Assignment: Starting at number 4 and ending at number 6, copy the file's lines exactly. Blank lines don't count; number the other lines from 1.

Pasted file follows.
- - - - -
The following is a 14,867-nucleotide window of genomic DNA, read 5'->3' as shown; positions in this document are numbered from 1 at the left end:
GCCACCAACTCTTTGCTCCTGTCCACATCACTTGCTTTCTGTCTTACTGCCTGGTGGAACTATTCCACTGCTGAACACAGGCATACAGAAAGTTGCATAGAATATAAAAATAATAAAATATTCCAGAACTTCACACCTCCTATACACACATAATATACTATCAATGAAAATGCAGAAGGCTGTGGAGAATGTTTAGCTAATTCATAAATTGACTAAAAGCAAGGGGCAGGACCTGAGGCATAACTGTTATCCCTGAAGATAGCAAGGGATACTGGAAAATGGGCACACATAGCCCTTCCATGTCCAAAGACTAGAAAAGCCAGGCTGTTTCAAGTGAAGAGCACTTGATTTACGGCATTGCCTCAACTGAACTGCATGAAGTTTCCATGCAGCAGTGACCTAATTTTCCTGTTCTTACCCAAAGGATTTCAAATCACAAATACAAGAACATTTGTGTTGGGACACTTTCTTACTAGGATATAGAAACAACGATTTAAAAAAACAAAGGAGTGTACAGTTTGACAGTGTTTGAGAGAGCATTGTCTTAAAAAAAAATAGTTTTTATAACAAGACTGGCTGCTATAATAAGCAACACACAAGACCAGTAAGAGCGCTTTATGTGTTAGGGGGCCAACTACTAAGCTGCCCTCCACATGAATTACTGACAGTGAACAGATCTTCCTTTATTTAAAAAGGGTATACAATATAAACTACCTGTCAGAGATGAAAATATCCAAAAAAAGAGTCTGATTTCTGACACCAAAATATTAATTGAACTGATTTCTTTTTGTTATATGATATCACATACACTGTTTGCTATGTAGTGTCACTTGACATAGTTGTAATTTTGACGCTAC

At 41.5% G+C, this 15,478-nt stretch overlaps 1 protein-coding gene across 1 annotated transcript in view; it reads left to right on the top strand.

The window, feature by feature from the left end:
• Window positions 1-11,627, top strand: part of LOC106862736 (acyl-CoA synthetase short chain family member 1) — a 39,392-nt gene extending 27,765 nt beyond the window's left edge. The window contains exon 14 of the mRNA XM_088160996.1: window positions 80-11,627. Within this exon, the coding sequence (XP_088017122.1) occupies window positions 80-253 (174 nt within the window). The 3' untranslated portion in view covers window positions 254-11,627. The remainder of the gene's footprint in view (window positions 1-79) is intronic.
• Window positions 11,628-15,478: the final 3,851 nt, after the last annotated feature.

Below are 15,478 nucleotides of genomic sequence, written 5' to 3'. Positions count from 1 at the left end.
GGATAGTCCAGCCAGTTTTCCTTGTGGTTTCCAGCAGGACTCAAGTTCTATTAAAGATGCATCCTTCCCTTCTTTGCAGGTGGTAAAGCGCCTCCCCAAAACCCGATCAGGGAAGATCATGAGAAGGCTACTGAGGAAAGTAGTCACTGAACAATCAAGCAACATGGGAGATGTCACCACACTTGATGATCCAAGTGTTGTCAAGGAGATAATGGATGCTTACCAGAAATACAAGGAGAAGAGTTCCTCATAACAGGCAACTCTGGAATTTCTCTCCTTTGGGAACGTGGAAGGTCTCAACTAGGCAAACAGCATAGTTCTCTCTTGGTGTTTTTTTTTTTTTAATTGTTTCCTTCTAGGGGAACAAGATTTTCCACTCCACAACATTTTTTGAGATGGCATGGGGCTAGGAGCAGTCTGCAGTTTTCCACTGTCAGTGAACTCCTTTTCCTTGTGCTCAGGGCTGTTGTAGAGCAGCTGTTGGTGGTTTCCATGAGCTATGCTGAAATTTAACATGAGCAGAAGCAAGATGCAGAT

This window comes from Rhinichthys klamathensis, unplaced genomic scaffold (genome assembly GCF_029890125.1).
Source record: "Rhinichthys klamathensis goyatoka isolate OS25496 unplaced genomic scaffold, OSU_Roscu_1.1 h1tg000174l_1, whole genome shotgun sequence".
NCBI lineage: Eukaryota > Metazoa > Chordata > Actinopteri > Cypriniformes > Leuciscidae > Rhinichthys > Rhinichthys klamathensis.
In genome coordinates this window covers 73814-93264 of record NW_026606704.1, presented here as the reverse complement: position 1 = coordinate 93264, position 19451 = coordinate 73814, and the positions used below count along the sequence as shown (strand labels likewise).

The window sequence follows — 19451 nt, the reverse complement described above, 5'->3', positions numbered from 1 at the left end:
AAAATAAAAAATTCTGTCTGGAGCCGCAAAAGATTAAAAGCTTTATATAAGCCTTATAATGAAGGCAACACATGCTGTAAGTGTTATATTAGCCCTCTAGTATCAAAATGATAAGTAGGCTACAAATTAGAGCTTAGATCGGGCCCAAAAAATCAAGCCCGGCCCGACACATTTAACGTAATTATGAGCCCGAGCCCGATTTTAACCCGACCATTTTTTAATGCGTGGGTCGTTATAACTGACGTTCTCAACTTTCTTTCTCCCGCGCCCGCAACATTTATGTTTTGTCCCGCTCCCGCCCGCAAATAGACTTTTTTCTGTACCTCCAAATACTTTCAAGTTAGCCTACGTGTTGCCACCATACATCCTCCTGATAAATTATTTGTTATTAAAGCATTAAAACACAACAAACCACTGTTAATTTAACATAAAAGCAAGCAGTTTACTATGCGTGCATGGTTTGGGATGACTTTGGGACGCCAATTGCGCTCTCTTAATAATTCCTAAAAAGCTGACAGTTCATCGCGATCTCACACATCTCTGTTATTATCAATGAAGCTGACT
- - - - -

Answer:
The window, feature by feature from the left end:
• Window positions 1-11,627, top strand: part of LOC106862736 (acyl-CoA synthetase short chain family member 1) — a 39,392-nt gene extending 27,765 nt beyond the window's left edge. The window contains exon 14 of the mRNA XM_088160996.1: window positions 80-11,627. Within this exon, the coding sequence (XP_088017122.1) occupies window positions 80-253 (174 nt within the window). The 3' untranslated portion in view covers window positions 254-11,627. The remainder of the gene's footprint in view (window positions 1-79) is intronic.
• Window positions 11,628-15,478: the final 3,851 nt, after the last annotated feature.